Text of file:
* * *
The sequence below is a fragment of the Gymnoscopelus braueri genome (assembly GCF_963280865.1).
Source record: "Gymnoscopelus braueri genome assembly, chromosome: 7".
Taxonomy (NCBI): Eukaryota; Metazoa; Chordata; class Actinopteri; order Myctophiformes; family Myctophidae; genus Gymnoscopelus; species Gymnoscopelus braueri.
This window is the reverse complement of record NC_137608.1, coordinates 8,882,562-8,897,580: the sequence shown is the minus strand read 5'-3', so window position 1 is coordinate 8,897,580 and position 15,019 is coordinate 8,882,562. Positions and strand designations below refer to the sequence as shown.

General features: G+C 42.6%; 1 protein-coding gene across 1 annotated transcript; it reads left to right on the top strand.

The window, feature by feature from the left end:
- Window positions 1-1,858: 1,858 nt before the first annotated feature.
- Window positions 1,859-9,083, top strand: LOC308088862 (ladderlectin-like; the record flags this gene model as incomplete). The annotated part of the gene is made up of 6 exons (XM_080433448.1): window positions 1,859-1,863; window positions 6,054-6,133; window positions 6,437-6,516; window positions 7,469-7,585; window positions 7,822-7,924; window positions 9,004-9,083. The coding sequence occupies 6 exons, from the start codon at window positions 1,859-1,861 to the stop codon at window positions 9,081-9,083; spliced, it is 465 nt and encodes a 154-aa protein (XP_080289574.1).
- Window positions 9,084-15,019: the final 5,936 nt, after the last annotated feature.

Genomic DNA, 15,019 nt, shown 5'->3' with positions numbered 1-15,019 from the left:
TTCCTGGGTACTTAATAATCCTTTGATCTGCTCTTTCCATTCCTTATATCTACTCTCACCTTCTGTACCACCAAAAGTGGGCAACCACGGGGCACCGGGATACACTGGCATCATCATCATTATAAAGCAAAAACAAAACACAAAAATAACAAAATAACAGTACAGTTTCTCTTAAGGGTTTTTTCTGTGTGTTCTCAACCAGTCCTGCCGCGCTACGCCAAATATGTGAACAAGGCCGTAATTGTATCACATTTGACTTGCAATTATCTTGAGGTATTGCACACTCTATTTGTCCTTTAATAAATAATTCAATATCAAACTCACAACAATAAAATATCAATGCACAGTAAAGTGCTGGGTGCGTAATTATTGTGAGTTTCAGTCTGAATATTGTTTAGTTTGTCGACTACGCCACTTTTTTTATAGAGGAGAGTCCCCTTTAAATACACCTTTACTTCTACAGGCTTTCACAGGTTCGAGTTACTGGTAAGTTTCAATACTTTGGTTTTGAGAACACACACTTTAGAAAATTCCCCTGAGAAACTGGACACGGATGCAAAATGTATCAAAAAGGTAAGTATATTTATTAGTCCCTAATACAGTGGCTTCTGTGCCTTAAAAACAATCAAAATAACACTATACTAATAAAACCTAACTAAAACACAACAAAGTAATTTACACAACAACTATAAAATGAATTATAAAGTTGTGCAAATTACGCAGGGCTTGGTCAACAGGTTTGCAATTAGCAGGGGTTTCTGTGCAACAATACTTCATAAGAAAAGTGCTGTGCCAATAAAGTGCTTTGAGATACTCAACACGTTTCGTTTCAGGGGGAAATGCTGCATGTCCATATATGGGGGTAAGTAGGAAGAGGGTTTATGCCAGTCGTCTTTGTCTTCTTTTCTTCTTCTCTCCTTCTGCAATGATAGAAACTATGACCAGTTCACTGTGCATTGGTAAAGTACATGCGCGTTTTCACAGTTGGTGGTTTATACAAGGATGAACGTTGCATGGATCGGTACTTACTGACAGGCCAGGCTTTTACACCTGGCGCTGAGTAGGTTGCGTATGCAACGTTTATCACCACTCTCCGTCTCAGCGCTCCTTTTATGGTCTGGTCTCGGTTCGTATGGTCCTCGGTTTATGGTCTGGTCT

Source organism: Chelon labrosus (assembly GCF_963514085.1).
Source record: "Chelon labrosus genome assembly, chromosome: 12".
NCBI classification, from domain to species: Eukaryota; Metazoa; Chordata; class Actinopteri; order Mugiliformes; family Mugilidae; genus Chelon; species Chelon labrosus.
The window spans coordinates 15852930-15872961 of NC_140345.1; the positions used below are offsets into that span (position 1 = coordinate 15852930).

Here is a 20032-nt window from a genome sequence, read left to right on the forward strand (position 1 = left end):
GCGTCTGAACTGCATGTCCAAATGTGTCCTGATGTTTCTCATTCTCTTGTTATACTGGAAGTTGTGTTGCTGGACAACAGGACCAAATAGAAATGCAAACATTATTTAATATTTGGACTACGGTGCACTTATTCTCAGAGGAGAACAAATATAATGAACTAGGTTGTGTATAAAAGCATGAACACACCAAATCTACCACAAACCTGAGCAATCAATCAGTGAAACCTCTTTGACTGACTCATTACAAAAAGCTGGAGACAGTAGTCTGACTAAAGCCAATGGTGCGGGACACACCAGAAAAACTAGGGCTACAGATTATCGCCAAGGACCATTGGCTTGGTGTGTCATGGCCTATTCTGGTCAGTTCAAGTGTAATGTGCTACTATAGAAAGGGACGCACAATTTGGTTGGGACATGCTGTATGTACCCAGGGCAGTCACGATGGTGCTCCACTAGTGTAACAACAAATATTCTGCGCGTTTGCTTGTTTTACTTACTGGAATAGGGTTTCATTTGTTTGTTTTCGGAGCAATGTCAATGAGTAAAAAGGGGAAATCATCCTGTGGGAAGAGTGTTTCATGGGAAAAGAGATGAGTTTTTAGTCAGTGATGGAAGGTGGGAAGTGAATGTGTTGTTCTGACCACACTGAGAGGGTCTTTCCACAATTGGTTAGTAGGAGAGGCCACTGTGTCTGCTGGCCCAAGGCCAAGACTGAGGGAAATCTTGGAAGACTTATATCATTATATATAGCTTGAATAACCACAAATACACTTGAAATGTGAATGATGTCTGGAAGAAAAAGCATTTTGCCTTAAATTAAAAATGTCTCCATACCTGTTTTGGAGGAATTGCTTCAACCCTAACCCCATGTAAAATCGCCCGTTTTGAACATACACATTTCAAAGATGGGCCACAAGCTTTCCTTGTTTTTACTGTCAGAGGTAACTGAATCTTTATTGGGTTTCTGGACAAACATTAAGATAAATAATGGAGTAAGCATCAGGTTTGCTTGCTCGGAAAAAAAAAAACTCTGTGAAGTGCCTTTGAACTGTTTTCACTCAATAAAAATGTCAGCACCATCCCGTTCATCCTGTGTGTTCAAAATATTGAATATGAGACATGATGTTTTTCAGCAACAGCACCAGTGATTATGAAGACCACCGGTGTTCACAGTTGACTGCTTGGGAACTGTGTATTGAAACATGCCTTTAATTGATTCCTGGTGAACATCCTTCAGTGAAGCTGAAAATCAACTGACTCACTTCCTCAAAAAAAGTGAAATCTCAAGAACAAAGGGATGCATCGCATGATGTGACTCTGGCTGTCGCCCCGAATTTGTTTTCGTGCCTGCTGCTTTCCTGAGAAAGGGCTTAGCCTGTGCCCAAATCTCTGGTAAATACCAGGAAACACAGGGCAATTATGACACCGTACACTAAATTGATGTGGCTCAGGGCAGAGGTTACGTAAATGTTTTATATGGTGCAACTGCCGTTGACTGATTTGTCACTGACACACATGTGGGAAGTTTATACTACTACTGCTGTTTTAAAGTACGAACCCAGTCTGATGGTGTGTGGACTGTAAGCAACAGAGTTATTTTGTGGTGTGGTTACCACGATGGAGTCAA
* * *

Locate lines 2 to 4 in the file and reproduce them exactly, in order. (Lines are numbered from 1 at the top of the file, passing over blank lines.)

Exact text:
Source record: "Gymnoscopelus braueri genome assembly, chromosome: 7".
Taxonomy (NCBI): Eukaryota; Metazoa; Chordata; class Actinopteri; order Myctophiformes; family Myctophidae; genus Gymnoscopelus; species Gymnoscopelus braueri.
This window is the reverse complement of record NC_137608.1, coordinates 8,882,562-8,897,580: the sequence shown is the minus strand read 5'-3', so window position 1 is coordinate 8,897,580 and position 15,019 is coordinate 8,882,562. Positions and strand designations below refer to the sequence as shown.